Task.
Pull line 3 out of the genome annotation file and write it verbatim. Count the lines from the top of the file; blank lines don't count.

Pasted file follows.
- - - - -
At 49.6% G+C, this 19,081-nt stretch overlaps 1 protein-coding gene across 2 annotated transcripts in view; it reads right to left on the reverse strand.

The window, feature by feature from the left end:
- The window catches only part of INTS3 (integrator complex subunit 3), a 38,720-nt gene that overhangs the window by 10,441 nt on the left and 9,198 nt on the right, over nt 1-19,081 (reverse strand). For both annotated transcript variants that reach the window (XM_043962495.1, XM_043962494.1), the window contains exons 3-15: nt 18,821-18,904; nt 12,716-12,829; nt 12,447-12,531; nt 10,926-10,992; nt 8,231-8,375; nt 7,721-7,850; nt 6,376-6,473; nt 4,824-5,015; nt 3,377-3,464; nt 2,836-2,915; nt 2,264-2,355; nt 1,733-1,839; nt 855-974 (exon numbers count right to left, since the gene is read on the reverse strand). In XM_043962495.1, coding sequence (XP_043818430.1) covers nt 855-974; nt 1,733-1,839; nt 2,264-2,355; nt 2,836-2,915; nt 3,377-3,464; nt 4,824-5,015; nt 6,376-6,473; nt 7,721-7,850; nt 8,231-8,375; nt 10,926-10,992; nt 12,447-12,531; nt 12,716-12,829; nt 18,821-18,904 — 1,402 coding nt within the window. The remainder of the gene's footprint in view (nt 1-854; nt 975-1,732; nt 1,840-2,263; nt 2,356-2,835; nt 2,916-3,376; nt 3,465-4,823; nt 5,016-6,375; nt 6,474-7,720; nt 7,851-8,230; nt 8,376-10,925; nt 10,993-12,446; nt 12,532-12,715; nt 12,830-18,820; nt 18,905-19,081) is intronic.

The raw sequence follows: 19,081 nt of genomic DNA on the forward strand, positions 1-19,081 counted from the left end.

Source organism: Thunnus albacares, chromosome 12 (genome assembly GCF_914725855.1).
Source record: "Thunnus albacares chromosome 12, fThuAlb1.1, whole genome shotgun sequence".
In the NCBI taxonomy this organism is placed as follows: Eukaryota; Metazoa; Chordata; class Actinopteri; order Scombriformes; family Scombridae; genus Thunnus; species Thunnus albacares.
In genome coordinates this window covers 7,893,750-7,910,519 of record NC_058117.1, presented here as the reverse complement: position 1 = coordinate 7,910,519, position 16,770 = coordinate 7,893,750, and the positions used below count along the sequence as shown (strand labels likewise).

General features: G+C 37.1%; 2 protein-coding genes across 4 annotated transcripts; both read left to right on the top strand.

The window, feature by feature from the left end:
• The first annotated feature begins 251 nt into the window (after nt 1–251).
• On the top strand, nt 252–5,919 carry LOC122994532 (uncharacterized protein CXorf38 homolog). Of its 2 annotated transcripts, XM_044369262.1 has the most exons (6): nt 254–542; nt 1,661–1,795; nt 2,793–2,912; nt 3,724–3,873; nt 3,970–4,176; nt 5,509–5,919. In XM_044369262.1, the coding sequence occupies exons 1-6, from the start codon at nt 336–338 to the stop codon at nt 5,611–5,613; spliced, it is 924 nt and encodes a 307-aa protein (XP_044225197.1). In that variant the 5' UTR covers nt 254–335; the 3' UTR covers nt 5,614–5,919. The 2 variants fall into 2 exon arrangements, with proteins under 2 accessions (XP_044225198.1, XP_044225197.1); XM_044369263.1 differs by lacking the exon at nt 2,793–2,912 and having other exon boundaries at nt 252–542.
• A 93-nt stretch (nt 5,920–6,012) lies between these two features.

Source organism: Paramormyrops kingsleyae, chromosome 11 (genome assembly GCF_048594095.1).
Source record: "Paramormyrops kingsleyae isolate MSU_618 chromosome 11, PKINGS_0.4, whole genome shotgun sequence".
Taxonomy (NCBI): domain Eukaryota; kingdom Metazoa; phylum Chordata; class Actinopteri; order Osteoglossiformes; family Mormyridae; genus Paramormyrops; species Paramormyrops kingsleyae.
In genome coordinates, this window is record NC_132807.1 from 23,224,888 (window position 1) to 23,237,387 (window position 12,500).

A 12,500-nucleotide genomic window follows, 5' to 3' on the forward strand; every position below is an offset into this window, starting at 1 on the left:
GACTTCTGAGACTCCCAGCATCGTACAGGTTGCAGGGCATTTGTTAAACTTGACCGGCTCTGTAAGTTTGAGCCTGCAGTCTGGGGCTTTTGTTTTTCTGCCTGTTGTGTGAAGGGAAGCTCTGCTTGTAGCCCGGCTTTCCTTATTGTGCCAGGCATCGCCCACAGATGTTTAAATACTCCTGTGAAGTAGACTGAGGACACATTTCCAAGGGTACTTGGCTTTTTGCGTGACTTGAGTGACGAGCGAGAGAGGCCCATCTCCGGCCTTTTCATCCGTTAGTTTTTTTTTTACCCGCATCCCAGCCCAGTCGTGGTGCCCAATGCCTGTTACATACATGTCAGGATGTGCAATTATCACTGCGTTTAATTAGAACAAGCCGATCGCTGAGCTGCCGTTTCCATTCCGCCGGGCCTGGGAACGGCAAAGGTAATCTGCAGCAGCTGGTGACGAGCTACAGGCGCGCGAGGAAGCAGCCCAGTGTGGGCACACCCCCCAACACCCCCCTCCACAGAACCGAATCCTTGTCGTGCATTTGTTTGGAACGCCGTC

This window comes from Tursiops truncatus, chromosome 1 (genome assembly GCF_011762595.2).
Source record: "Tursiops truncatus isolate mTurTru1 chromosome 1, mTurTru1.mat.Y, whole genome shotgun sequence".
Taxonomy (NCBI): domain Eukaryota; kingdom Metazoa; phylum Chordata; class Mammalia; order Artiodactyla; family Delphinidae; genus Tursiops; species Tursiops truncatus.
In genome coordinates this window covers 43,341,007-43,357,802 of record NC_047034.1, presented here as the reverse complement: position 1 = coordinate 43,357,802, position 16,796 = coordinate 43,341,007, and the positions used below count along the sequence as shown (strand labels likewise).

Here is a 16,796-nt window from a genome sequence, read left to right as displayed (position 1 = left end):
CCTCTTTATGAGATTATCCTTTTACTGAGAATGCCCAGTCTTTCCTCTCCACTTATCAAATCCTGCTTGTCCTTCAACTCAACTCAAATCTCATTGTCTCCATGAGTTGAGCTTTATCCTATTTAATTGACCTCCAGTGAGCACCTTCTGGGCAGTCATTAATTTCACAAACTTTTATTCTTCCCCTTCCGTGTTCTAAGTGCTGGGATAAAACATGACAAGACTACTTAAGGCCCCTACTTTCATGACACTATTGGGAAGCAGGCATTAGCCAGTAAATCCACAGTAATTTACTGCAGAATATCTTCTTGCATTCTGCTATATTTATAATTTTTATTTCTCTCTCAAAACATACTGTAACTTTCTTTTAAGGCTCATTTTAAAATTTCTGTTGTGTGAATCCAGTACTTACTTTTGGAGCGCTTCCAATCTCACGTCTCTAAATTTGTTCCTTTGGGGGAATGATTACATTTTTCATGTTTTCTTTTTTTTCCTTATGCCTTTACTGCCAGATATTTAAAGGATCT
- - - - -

- The window catches only part of INTS3 (integrator complex subunit 3), a 38,720-nt gene that overhangs the window by 10,441 nt on the left and 9,198 nt on the right, over nt 1-19,081 (reverse strand). For both annotated transcript variants that reach the window (XM_043962495.1, XM_043962494.1), the window contains exons 3-15: nt 18,821-18,904; nt 12,716-12,829; nt 12,447-12,531; nt 10,926-10,992; nt 8,231-8,375; nt 7,721-7,850; nt 6,376-6,473; nt 4,824-5,015; nt 3,377-3,464; nt 2,836-2,915; nt 2,264-2,355; nt 1,733-1,839; nt 855-974 (exon numbers count right to left, since the gene is read on the reverse strand). In XM_043962495.1, coding sequence (XP_043818430.1) covers nt 855-974; nt 1,733-1,839; nt 2,264-2,355; nt 2,836-2,915; nt 3,377-3,464; nt 4,824-5,015; nt 6,376-6,473; nt 7,721-7,850; nt 8,231-8,375; nt 10,926-10,992; nt 12,447-12,531; nt 12,716-12,829; nt 18,821-18,904 — 1,402 coding nt within the window. The remainder of the gene's footprint in view (nt 1-854; nt 975-1,732; nt 1,840-2,263; nt 2,356-2,835; nt 2,916-3,376; nt 3,465-4,823; nt 5,016-6,375; nt 6,474-7,720; nt 7,851-8,230; nt 8,376-10,925; nt 10,993-12,446; nt 12,532-12,715; nt 12,830-18,820; nt 18,905-19,081) is intronic.